RIP Chuck Berry

Rock n' Roll pioneer Chuck Berry died over the weekend. He was 90 years old.

Berry was one of the earliest architects of rock n'roll and defined the genre for a generation to follow. John Lennon said, “If you tried to give rock ’n’ roll another name, you might call it ‘Chuck Berry.’” Bob Dylan once called Berry "the Shakespeare of rock n' roll." His famous riff-based style influenced the Rolling Stones, Jimi Hendrix, Led Zeppelin, the Ramones and more.

Life and Career

Born on October 18, 1926 in St. Louis, Berry grew up listening to gospel, blues, R&B, and country. In the early 1950's he started playing guitar and pioneered the "Chuck Berry lick," a 2-string bending technique influenced by Texas guitarist, T-Bone Walker.

In 1955, Berry headed to Chicago and began working with Chess Records. The owner, Leonard Chess, saw potential in "Ida Red," a Berry song with 2/4 backbeat and a car chase narrative. He renamed it "Maybellene," and the rest is history.

"Maybellene" eventually reached No. 5 on the Billboard pop chart and was a No. 1 R&B hit, launching Chuck Berry into stardom.

Throughout the 1950's, he churned out hits that would inspire future songwriters like Lennon and Dylan. "Johnny B. Goode," a top-10 hit in 1958, would become Berry's signature song and an archetypal narrative for future rockstars. In 1977, NASA launched the Voyager I spacecraft, and included an album of music that would explain Earth's music to extraterrestrials. The one rock song included was "Johnny B. Goode."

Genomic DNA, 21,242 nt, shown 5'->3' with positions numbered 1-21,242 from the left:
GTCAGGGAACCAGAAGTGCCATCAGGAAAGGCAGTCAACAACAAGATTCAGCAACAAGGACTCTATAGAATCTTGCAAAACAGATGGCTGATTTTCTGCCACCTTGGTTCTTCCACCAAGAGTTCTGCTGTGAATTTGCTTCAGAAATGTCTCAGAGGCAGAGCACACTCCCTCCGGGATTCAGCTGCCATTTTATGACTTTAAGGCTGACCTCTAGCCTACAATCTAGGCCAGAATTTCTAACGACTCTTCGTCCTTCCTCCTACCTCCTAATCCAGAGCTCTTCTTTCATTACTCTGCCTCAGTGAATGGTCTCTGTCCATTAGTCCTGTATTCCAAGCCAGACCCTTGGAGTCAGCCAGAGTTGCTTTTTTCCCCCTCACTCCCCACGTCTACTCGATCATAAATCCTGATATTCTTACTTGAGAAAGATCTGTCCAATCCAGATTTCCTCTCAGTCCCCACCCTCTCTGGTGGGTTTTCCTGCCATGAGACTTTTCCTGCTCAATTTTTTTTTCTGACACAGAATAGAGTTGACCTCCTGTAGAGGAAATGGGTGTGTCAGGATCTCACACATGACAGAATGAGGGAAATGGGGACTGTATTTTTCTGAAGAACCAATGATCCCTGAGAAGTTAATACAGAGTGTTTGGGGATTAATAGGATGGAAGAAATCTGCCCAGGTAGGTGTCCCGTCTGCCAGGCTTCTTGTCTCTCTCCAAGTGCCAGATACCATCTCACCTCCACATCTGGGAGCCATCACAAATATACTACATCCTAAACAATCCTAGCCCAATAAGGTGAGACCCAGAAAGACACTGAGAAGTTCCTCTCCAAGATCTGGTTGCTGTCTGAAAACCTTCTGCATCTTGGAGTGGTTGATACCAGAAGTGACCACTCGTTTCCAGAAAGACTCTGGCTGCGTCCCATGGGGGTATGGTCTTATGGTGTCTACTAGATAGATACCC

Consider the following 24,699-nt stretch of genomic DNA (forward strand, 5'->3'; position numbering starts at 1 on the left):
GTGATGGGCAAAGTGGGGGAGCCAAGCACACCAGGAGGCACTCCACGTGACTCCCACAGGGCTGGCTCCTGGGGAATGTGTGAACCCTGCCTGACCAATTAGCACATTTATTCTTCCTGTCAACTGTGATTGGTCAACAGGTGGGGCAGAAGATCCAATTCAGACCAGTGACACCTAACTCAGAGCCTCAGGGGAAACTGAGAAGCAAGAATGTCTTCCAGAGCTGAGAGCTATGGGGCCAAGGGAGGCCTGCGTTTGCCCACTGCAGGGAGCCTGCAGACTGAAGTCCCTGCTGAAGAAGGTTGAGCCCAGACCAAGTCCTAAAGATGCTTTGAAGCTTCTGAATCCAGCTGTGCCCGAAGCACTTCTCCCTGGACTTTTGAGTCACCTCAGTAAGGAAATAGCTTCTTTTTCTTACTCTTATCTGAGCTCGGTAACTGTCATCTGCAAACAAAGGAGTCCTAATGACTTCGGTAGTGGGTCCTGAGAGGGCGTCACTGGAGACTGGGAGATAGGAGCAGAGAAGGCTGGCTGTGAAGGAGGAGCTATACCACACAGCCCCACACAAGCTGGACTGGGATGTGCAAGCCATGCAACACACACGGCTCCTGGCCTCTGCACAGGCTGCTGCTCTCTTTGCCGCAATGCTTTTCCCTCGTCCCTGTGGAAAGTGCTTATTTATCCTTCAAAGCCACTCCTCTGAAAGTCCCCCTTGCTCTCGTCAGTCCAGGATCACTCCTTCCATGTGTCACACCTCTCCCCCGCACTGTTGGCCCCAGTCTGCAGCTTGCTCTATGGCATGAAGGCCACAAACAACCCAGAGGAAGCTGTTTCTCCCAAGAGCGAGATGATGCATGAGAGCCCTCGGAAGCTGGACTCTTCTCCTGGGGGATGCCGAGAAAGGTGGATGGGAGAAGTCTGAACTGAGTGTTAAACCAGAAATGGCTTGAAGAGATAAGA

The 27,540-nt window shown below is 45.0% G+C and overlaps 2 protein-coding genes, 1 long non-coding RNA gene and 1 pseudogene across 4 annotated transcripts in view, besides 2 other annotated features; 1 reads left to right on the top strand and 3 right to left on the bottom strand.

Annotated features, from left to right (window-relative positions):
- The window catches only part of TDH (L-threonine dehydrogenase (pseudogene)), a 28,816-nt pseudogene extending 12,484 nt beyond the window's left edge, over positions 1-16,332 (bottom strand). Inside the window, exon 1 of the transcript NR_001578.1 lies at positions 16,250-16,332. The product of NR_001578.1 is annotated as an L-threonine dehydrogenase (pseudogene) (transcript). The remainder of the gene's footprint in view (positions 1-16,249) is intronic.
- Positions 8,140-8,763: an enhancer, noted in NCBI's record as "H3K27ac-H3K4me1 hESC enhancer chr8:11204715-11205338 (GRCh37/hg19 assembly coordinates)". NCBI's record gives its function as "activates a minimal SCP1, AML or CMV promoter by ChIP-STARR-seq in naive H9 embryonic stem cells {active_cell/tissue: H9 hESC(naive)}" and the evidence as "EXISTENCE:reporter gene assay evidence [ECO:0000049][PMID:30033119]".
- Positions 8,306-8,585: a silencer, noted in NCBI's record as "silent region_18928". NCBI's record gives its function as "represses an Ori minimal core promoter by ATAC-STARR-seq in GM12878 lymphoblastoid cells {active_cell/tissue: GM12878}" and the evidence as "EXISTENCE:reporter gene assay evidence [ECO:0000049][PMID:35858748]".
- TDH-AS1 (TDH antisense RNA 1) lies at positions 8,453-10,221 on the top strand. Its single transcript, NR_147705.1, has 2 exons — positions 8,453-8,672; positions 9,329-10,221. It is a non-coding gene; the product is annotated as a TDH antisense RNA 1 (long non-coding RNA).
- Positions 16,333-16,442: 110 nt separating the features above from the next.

Berry received a Grammy for lifetime achievement in 1984 and was inducted into the Rock and Roll Hall of Fame in 1986. He continued to perform well into the 1980's, including a 1995 appearance at the Rock and Roll Hall of Fame and Museum grand opening, backed by Bruce Springsteen and the E Street Band.

The New York Times published a wonderful article about Chuck Berry and his legacy. We think one quote sums it up quite well:

"While Elvis Presley was rock’s first pop star and teenage heartthrob, Mr. Berry was its master theorist and conceptual genius, the songwriter who understood what the kids wanted before they knew themselves. With songs like “Johnny B. Goode” and “Roll Over Beethoven,” he gave his listeners more than they knew they were getting from jukebox entertainment.
His guitar lines wired the lean twang of country and the bite of the blues into phrases with both a streamlined trajectory and a long memory. And tucked into the lighthearted, telegraphic narratives that he sang with such clear enunciation was a sly defiance, upending convention to claim the pleasures of the moment."

No comments

Note: only a member of this blog may post a comment. Powered by Blogger.